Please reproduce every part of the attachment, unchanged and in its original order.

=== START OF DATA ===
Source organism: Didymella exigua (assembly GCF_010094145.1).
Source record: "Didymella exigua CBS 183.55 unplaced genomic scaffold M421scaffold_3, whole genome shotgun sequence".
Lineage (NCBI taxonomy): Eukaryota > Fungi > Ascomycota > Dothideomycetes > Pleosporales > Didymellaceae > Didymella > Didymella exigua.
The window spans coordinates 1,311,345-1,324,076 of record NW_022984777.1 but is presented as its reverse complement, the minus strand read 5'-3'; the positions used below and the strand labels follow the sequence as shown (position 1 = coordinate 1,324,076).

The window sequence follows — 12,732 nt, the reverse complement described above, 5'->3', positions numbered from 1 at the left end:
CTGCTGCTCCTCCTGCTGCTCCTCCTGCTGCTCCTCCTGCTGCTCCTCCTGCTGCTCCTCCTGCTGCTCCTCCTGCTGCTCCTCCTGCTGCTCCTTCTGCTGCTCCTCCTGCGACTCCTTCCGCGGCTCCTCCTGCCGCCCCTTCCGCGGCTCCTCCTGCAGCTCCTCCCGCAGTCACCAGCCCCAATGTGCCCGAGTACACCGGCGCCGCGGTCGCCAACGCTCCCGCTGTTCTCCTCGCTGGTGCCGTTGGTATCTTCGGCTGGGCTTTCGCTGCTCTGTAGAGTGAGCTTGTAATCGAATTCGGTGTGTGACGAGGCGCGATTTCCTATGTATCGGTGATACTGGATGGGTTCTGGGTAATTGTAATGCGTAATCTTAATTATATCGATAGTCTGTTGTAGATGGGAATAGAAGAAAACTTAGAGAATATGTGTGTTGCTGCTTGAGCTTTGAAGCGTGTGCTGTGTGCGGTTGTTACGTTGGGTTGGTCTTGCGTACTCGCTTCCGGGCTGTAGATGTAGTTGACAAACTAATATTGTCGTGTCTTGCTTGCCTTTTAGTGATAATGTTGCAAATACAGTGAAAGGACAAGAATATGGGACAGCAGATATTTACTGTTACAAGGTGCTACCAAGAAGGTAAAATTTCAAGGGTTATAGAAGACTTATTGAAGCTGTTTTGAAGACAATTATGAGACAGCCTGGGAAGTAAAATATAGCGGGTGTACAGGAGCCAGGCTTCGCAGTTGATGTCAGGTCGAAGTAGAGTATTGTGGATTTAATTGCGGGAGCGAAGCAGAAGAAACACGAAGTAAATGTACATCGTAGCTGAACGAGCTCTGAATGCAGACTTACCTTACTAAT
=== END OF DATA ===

Source organism: Didymella exigua (assembly GCF_010094145.1).
Source record: "Didymella exigua CBS 183.55 unplaced genomic scaffold M421scaffold_3, whole genome shotgun sequence".
Lineage (NCBI taxonomy): Eukaryota > Fungi > Ascomycota > Dothideomycetes > Pleosporales > Didymellaceae > Didymella > Didymella exigua.
The window spans coordinates 1,311,345-1,324,076 of record NW_022984777.1 but is presented as its reverse complement, the minus strand read 5'-3'; the positions used below and the strand labels follow the sequence as shown (position 1 = coordinate 1,324,076).

The window sequence follows — 12,732 nt, the reverse complement described above, 5'->3', positions numbered from 1 at the left end:
CTGCTGCTCCTCCTGCTGCTCCTCCTGCTGCTCCTCCTGCTGCTCCTCCTGCTGCTCCTCCTGCTGCTCCTCCTGCTGCTCCTCCTGCTGCTCCTTCTGCTGCTCCTCCTGCGACTCCTTCCGCGGCTCCTCCTGCCGCCCCTTCCGCGGCTCCTCCTGCAGCTCCTCCCGCAGTCACCAGCCCCAATGTGCCCGAGTACACCGGCGCCGCGGTCGCCAACGCTCCCGCTGTTCTCCTCGCTGGTGCCGTTGGTATCTTCGGCTGGGCTTTCGCTGCTCTGTAGAGTGAGCTTGTAATCGAATTCGGTGTGTGACGAGGCGCGATTTCCTATGTATCGGTGATACTGGATGGGTTCTGGGTAATTGTAATGCGTAATCTTAATTATATCGATAGTCTGTTGTAGATGGGAATAGAAGAAAACTTAGAGAATATGTGTGTTGCTGCTTGAGCTTTGAAGCGTGTGCTGTGTGCGGTTGTTACGTTGGGTTGGTCTTGCGTACTCGCTTCCGGGCTGTAGATGTAGTTGACAAACTAATATTGTCGTGTCTTGCTTGCCTTTTAGTGATAATGTTGCAAATACAGTGAAAGGACAAGAATATGGGACAGCAGATATTTACTGTTACAAGGTGCTACCAAGAAGGTAAAATTTCAAGGGTTATAGAAGACTTATTGAAGCTGTTTTGAAGACAATTATGAGACAGCCTGGGAAGTAAAATATAGCGGGTGTACAGGAGCCAGGCTTCGCAGTTGATGTCAGGTCGAAGTAGAGTATTGTGGATTTAATTGCGGGAGCGAAGCAGAAGAAACACGAAGTAAATGTACATCGTAGCTGAACGAGCTCTGAATGCAGACTTACCTTACTAAT